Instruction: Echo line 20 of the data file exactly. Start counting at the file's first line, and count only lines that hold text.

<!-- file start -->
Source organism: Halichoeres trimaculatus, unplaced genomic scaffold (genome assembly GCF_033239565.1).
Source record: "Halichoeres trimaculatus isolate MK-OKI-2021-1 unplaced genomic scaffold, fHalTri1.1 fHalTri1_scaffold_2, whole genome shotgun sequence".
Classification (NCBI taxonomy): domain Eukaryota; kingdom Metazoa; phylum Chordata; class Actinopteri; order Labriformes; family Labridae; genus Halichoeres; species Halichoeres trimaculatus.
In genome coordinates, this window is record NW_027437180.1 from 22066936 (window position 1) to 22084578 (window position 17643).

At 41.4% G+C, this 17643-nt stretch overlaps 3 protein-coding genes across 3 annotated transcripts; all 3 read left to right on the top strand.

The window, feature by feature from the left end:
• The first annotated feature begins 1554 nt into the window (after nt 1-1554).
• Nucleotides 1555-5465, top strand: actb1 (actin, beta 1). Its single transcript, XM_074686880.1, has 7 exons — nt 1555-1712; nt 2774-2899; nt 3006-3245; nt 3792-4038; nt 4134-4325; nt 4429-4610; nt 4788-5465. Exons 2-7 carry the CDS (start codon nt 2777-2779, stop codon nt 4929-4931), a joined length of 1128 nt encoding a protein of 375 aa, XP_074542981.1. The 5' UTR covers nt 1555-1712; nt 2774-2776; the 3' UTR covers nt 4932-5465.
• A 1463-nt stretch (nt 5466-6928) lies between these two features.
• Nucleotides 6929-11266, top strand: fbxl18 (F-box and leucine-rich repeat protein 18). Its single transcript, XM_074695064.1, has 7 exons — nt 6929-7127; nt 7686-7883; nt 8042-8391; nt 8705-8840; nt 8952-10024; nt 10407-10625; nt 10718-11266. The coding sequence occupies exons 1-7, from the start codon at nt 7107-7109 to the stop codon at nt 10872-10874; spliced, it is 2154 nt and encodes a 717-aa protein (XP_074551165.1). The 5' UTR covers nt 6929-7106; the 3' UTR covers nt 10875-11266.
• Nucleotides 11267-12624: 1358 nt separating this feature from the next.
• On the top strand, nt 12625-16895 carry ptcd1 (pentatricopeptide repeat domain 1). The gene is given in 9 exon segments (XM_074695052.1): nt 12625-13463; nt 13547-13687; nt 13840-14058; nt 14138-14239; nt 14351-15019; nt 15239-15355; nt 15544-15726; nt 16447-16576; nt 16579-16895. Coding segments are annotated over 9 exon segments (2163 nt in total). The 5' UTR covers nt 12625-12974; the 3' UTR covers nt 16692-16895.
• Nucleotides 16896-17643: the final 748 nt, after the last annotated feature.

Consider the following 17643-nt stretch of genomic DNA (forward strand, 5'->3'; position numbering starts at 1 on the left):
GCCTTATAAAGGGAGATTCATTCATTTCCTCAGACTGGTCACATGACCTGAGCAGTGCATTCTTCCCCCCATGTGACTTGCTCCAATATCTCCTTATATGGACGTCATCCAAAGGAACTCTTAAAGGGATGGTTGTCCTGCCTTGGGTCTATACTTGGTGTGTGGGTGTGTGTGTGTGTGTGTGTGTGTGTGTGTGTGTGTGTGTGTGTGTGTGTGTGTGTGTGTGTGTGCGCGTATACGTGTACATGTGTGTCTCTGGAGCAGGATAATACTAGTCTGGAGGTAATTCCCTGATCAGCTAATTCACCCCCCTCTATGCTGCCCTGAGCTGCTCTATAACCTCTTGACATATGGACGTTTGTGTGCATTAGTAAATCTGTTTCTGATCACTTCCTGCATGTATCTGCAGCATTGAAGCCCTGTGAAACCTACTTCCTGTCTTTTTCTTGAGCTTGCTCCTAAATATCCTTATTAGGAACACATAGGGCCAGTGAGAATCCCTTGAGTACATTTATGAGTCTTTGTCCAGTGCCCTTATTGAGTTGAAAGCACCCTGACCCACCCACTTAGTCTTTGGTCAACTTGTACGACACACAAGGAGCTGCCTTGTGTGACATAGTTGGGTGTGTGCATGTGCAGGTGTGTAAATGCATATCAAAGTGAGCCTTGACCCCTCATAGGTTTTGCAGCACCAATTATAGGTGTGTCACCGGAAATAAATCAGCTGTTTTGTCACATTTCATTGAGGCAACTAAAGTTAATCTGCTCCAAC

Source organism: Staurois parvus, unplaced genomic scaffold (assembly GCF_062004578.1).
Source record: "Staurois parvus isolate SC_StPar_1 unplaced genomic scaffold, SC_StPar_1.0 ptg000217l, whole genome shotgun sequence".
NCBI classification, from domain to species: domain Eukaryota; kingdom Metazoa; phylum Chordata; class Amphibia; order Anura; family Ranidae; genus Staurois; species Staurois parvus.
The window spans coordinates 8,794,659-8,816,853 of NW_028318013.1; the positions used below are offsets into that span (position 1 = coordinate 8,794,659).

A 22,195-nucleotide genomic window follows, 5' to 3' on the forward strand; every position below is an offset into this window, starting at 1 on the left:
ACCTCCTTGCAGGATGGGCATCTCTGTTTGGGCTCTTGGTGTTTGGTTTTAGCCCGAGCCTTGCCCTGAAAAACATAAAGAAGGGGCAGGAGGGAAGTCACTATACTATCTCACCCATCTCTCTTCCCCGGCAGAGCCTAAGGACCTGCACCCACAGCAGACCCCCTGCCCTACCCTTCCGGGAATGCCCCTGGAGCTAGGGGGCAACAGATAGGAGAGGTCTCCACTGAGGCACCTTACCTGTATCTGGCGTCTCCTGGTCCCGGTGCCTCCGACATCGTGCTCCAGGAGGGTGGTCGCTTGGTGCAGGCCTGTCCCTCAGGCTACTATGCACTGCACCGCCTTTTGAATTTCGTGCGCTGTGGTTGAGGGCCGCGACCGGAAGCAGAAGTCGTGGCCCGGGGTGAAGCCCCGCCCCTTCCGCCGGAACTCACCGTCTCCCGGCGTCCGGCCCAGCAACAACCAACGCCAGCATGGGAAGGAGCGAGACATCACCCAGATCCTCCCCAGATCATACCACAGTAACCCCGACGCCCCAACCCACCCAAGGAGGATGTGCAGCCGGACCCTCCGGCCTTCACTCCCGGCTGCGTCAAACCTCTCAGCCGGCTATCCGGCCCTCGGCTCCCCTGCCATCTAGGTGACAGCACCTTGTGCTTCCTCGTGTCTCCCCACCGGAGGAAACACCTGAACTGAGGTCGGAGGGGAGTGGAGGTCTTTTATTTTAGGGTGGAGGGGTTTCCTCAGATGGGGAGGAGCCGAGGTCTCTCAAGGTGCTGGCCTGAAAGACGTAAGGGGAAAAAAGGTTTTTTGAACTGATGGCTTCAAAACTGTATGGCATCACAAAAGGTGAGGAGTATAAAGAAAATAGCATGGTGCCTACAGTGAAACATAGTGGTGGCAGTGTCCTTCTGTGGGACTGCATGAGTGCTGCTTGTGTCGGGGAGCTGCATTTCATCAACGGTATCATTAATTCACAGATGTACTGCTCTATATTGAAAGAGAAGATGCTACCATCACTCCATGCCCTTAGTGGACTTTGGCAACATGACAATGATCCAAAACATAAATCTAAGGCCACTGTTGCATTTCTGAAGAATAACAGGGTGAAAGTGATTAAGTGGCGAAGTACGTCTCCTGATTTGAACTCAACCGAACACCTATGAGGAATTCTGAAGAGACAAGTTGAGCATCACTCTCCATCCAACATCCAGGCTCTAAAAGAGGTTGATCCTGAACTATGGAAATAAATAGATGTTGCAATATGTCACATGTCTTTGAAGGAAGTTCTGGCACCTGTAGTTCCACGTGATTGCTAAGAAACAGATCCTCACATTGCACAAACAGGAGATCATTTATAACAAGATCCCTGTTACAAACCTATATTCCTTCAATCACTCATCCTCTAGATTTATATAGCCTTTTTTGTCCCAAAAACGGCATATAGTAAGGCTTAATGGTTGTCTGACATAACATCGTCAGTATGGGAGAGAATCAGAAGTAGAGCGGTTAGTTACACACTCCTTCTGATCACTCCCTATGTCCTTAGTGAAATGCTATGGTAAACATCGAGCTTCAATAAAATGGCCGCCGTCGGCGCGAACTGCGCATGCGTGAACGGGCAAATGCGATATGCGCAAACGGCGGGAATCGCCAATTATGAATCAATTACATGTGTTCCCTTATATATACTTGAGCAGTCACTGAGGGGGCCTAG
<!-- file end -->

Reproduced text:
A 22,195-nucleotide genomic window follows, 5' to 3' on the forward strand; every position below is an offset into this window, starting at 1 on the left: